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Foods You Can or Can't Eat When You Have Diverticulitis

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Dr. Keith Kantor, Ph.D. in Nutritional Science, NAMED Program

What can you eat if you have diverticulitis?

What can you eat if you have diverticulitis?

Are There Foods I Should Avoid If I Have Diverticulitis?

The general advice is to adopt the diverticulitis diet. Avoid foods that are high in fiber (residue) when you have a diverticulitis attack, and once the symptoms go away, slowly increase your fiber intake to restore regular bowel movements and reduce the risk of future flare-ups.

In the past, doctors would advise patients with diverticulitis to avoid certain foods that were thought to increase gut inflammation and worsen the condition. These foods included nuts and seeds, popcorn, some vegetables and fruits, whole wheat, acidic, sugary, and fatty foods, and other processed foods. Sounds crazy, right? What can you eat?

The truth is that few studies have looked at what foods are good or bad for diverticulitis, and none have found evidence supporting the need to avoid certain foods. In fact, a 2008 study published in the Journal of the American Medical Association found that nut, corn, and popcorn consumption did not increase the risk of diverticulitis. That being said, each person is unique, and certain foods—particularly foods high in fiber and residues—may still trigger diverticulitis attacks for some people. This has led to mixed advice on what should and shouldn't be eaten.

According to Dr. Keith Kantor, a doctor of nutritional science from Atlanta, "Following the three phases (of the diverticulitis diet) is a great idea to gently reintroduce high-fiber foods." When reviewing the recommended foods below, Dr. Kantor recommends finding the least processed (most natural) versions to avoid other harmful effects. For example, sports drinks are recommended when you have a diverticular flare-up because they provide hydration and electrolytes, but opt for natural sports drinks that do not use dyes, syrups, or preservatives.

Foods to Eat and Foods to Avoid With Acute Diverticulitis

The currently recommended diet to treat diverticulitis includes eating foods that are low in fiber and avoiding foods that are high in fiber.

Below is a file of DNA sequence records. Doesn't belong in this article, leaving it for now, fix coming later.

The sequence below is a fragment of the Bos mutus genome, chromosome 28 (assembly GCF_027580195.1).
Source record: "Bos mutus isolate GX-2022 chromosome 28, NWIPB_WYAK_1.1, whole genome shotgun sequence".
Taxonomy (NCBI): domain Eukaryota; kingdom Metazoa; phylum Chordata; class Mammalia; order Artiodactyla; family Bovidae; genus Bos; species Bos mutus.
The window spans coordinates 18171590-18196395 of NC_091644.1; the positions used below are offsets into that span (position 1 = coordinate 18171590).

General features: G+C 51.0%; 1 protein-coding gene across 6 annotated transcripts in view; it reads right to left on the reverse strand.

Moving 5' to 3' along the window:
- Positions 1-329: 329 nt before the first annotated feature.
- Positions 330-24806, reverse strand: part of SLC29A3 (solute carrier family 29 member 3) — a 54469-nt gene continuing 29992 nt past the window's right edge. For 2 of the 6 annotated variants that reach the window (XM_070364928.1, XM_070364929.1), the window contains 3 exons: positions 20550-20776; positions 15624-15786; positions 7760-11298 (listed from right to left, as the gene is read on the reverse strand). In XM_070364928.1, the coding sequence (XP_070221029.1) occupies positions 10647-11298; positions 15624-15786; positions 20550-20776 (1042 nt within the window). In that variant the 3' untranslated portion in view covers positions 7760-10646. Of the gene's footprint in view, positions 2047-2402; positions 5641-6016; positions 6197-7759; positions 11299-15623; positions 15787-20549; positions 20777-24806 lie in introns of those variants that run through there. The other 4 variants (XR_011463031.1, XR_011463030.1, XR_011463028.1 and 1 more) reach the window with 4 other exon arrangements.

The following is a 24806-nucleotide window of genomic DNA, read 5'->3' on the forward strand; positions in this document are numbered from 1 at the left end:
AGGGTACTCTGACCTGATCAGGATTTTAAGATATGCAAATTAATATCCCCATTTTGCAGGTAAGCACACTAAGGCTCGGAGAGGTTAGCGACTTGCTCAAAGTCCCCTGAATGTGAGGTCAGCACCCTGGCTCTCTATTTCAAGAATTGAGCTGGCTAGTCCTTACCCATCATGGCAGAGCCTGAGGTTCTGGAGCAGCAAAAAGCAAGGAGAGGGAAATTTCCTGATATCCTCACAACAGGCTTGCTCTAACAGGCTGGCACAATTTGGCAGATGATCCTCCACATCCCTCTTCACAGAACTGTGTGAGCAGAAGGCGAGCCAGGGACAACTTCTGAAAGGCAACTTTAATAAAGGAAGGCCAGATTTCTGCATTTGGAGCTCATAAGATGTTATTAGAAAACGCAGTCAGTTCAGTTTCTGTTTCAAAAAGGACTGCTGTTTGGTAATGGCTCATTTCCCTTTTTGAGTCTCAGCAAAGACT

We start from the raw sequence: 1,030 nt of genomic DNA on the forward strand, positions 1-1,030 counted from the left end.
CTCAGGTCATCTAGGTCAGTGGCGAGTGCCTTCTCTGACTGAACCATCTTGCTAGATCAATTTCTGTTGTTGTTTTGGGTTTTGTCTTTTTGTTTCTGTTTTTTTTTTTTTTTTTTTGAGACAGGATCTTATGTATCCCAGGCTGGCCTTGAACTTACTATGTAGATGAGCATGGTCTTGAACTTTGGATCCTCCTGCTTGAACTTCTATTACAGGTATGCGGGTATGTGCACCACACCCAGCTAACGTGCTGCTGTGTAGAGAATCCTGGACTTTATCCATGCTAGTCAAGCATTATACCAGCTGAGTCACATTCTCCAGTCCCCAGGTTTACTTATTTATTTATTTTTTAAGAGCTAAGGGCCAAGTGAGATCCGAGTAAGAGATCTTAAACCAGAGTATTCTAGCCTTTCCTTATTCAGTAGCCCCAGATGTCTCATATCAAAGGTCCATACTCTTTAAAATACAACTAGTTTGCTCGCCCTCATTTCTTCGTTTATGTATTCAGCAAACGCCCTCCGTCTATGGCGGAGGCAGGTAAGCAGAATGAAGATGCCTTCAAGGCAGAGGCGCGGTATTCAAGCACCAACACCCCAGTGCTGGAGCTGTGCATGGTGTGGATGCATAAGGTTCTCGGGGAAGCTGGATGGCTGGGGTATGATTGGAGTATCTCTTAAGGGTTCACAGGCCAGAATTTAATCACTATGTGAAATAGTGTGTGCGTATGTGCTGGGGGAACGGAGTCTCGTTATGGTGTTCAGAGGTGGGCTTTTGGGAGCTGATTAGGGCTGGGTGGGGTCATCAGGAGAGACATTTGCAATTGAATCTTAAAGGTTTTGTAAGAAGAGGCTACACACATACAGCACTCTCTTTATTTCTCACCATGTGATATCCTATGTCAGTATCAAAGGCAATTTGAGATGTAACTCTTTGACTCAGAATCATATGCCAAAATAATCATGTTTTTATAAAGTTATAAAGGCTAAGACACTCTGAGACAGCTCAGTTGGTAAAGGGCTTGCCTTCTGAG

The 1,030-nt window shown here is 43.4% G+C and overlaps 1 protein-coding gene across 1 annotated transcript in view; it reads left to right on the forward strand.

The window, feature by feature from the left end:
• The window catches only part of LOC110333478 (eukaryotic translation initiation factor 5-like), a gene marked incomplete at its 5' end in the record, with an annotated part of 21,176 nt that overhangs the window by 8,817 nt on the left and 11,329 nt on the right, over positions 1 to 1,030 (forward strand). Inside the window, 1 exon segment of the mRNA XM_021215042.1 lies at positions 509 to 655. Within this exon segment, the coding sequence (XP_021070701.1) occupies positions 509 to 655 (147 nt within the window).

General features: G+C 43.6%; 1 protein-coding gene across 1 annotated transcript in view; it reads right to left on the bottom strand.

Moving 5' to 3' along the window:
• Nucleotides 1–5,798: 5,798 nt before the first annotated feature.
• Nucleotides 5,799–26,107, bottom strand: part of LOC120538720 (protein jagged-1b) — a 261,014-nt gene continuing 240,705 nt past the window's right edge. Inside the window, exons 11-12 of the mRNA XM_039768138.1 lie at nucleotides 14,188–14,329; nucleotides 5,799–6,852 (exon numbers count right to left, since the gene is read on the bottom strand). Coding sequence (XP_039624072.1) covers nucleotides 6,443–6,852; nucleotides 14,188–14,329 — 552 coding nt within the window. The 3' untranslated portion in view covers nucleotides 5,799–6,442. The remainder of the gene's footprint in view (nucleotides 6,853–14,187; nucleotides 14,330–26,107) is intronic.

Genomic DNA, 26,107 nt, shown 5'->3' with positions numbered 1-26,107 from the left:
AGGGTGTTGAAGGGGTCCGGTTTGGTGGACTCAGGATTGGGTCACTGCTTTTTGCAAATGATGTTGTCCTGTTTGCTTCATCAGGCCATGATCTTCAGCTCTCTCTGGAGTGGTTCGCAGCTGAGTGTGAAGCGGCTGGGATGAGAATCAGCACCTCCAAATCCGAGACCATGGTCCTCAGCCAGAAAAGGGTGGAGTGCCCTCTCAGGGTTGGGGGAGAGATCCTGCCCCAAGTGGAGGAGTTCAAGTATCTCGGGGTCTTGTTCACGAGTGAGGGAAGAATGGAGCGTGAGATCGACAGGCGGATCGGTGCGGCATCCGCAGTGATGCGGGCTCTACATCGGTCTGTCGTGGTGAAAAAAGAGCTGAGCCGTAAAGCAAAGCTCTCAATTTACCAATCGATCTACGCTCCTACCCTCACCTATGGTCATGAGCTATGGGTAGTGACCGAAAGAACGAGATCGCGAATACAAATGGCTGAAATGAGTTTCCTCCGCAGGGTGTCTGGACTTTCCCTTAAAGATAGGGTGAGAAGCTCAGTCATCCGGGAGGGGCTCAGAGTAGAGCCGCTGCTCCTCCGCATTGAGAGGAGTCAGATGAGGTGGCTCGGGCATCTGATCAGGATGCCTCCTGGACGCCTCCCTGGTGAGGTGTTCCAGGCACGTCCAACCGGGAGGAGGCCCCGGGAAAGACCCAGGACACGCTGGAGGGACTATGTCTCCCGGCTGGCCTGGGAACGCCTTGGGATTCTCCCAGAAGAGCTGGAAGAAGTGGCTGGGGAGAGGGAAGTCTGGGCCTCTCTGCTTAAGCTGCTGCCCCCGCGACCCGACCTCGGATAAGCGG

Foods to Eat (Liquids and Low Fiber)Foods to Avoid (High Fiber)

Soup stock or broth

Whole-wheat and whole-grain foods

Gelatin, apple sauce

Brown rice

Ice chips or ice pops

Oatmeal, barley, quinoa

White bread


White rice

Seeds (sesame seeds, chia seeds, etc.)

Foods made with white flour

Nuts (peanuts, almonds, Brazil nuts, etc.)


Peanut butter and other nut butters

Low-fiber cereals (Cream of Wheat)


Canned or well-cooked fruits and vegetables w/o skin


Fruit and vegetable juices without pulp


Sports drinks

Raw vegetables and fruits with skins

Milk and other dairy products (if not lactose intolerant)

Dried fruits and prune juice

Tea or coffee w/o sweetener

Bacon, shrimp, and other meats

How Is Diverticulitis Treated?

In mild cases, diverticulitis may go away on its own, or your doctor may prescribe oral antibiotics (intravenous antibiotics if the condition is severe) and put you on the diverticulitis diet.

What Foods Can I Eat If I Have Diverticulitis?

The Diverticulitis Diet

The purpose of the diverticulitis diet is to allow your digestive system to reset and rebuild its health. Initially, you will cut out fiber intake to reduce the symptoms, after which, you will gradually increase your fiber intake as symptoms improve over the course of a few days.

There are three stages: clear liquids, low-fiber foods, and high-fiber foods.

Stage 1: Clear Liquids (~1–2 days)

  • Water
  • Ice chips or ice pops
  • Ice cream or milkshakes
  • Broth, preferably low in sodium
  • Fruit juices
  • Gelatin
  • Pudding
  • Tea or coffee without sweeteners

Stage 2: Low-Fiber/Low-Residue Foods (~2–3 days)

  • White bread
  • White rice
  • Potatoes
  • Low-fiber cereals
  • Peeled and cooked or canned vegetables/fruits
  • Dairy (milk, yogurt, cheese)
  • Fish, chicken, and eggs
  • Fruit or vegetable juice (no pulp)

Stage 3: High-Fiber Diet

  • Whole wheat and whole grain foods